Greenwood hasn’t had any in-car cameras for about five years. Officers who don’t have the cameras don’t have as much evidence to protect them if people who are arrested sue, claiming officers assaulted them, or complain that an officer was rude during a traffic stop, Fillenwarth said.

But because of the high price tag, Greenwood is considering another option, Fillenwarth said.

The body cameras the police department started using in March are digital and loop constantly, so officers have 30 seconds of video footage prior to them hitting the record button, Fillenwarth said.

The goal for the Greenwood Police Department is to have all uniformed officers wearing body cameras next year, he said. That will cost about $1,000 per officer, or $40,000, paid for out of the police department’s equipment fund. They also cost $120 to $140 per year for online storage of the videos.

Officers can’t edit or immediately delete videos, and the company that makes the cameras stores the footage, Fillenwarth said.

Greenwood bought its last cars with in-car cameras around 2007. Under a previous chief, the police department stopped replacing the cameras as they wore out, Chief John Laut said.

The new cameras the department wants can be worn by an officer or can be suction-cupped to a car window, then removed and worn by an officer. They’re less expensive, costing between $100 and $1,000 for the types local departments have considered, and they’re more versatile.

“I really believe this is the way of the future,” Fillenwarth said. “That camera goes with them in and out of a car, into a person’s house, wherever they go.”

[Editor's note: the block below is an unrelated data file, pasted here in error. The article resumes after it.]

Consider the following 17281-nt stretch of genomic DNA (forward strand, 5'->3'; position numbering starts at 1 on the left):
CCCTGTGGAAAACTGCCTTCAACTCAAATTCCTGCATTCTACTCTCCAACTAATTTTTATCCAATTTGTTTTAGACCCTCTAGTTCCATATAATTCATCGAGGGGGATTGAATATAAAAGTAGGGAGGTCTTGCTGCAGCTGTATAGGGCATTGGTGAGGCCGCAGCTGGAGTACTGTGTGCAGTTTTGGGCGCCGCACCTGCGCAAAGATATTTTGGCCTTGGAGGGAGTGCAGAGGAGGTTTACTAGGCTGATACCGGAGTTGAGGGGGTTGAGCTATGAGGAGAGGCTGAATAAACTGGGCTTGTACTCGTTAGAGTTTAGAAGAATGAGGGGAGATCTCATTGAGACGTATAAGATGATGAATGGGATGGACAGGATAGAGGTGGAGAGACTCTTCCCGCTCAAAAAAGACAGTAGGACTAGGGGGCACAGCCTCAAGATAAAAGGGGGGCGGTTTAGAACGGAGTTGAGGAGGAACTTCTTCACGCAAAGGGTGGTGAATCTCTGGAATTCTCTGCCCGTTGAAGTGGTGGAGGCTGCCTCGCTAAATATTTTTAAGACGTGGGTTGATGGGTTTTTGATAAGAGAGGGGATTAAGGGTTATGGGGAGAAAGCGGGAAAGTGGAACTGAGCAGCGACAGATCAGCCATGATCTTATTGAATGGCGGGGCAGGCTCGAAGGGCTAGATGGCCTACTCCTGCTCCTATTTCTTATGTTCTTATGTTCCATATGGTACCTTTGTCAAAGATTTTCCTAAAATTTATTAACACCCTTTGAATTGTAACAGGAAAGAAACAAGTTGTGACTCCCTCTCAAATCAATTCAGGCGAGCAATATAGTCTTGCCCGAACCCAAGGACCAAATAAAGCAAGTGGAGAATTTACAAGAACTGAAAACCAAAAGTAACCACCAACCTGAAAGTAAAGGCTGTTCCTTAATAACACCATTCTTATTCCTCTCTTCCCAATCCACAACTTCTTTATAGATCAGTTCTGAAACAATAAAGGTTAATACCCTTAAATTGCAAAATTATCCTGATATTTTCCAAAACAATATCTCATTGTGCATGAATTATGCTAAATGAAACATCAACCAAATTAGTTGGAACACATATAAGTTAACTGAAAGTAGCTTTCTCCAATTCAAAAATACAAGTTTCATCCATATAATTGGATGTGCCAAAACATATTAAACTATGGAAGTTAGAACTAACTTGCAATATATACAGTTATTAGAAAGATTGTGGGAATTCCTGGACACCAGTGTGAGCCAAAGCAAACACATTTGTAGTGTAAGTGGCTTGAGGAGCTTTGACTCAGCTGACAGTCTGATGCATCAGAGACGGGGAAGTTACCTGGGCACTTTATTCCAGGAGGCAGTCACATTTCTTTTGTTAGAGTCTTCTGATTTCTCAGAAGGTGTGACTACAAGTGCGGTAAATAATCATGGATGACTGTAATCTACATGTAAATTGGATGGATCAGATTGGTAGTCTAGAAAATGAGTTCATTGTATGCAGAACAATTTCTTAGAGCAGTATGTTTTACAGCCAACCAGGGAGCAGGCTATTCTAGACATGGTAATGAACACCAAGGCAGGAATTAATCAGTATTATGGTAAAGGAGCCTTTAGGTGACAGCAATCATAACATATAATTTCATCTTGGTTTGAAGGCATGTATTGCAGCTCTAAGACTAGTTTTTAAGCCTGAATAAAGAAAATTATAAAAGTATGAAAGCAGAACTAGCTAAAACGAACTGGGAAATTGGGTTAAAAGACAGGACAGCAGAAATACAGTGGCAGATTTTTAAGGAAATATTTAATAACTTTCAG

The cameras capture more of what officers and the people around them do, providing a record of what happened if an officer is accused of misconduct or a resident is fighting an operating while intoxicated charge in court, he said.

That should save officers from spending hours in court because when police have video of a crime being committed or of officers dealing with a person claiming they were rude, the cases rarely go to trial, he said.

In-car cameras are useful, but the cameras officers can wear are a better product because they’re not limited to capturing video footage in front of the police car, Franklin Lt. Kerry Atwood said.

The cameras see what the officers see, whether they’re behind the wheel of their car, looking into another driver’s car or walking into a home to break up a family fight, he said.

Less than half of Franklin officers currently have in-car cameras.

Franklin has stopped replacing old in-car camera systems and may consider getting video cameras that officers can wear on their uniforms instead, Atwood said.

Two of Prince’s Lakes four police cars have cameras in them. Officers also can take and wear the two small cameras on their uniforms.

The type of cameras Prince’s Lakes officers have used for the past three years have been helpful in answering questions about arguments between officers and residents, as well as about drunken driving arrests, Chief Greg Southers said.

“It can clear up a complaint,” he said.